It has become an accepted fact among those of us who work in mental health that there is no health without mental health. But does the NHS think this way?
Mental ill health is not just a hugely significant and costly burden on those who live with it. It is also a major and under-recognised contributor to physical ill health. So we need to think about both together.
The current policy framework for tackling health inequalities in this country focuses very largely on inequalities in life expectancy through encouraging changes in lifestyle (smoking, drinking, eating and exercise). Mental health problems thus take a back seat, as they are not a major cause of premature death.
Basis of good health
If we are to grasp the opportunity that is currently being missed, the NHS needs to begin to think and act on the basis that there is no health without mental health. In HSJ last month, Andrew McCulloch said that “mental health and wellbeing need to underpin all public health campaigns, on any theme”. He is spot on in this analysis. Smoking, excessive alcohol consumption and overeating can all have serious psychological roots that traditional awareness campaigns simply cannot address. And many people who present to their GP with physical symptoms may actually have undiagnosed and untreated mental health problems.
Quantitative data produced by the World Health Organisation suggests that in countries such as Britain only about half the overall burden of disease is reflected in premature mortality, with the other half coming from morbidity and disability. The share of the latter is steadily rising over time, as ill health is increasingly manifested in chronic conditions rather than early death.
Mental health problems also increase the prevalence of a wide range of physical health conditions, including heart disease, stroke, cancer, diabetes and asthma.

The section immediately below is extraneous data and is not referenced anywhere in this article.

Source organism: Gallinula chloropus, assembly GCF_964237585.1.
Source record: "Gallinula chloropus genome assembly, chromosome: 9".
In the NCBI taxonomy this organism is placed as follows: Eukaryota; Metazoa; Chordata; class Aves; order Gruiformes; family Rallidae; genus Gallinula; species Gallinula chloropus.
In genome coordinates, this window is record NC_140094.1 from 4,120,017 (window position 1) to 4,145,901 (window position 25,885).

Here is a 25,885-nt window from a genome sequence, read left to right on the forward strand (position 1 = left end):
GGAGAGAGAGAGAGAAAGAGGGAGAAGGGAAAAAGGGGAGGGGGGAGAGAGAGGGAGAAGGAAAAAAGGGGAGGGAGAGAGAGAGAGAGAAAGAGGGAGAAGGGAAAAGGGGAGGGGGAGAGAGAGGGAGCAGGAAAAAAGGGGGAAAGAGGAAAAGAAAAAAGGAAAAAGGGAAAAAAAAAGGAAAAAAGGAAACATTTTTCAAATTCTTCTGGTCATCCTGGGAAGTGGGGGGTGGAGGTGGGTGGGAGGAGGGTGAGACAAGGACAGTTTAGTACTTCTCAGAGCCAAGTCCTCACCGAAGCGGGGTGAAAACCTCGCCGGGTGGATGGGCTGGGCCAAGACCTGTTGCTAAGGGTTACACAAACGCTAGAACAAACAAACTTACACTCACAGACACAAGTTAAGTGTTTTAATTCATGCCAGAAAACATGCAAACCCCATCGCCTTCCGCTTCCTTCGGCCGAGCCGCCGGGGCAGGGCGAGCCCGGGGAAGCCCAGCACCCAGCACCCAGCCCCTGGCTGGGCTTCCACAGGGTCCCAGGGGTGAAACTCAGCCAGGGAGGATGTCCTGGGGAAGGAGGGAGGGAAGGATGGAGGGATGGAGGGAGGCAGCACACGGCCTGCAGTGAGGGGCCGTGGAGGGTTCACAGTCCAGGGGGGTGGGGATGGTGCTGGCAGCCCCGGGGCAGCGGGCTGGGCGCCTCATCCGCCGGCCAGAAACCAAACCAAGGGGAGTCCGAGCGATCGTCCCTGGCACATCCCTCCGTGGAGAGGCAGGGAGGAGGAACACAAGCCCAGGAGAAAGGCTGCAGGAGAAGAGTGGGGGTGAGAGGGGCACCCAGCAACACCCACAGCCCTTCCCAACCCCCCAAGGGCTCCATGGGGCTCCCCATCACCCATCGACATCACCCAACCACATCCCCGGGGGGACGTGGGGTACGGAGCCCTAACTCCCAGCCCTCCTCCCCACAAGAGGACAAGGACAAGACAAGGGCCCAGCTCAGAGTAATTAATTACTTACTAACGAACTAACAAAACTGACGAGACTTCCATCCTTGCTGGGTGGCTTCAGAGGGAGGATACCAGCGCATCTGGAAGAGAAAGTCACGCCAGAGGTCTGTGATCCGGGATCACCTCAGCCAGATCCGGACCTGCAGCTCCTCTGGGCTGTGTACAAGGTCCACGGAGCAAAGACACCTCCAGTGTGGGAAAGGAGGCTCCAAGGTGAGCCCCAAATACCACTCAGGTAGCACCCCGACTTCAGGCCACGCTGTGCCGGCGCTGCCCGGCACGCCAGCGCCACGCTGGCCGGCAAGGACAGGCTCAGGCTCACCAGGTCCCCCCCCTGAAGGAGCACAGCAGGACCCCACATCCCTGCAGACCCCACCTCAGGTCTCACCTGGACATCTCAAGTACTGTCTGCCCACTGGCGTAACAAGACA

People with depression are twice as likely to develop coronary heart disease, twice as likely to have a stroke and four times as likely to have a myocardial infarction as people without depression. Depression and stress explain about 30 per cent of the total risk of heart attacks.
Mental health problems substantially worsen the prognosis of many physical conditions. For example, stroke patients who are depressed are four times as likely to die within six months as those who are not depressed. As well as being desirable in its own right, reducing inequalities in mental ill health would contribute towards reducing inequalities in physical ill health.
The government’s New Horizons project, by developing a new framework for mental health policy, will offer an important focus for efforts to make mental wellbeing a bigger priority. But this will have to be supported by a radical shift in the thinking of public health professionals. This will mean accepting that, without good mental health, we will never have good physical health either.
There can also be a pay-off. The cost of mental illness, some£77bn annually in England alone, is enough to justify massive investment in proven preventive measures. In hard times, this becomes ever more important.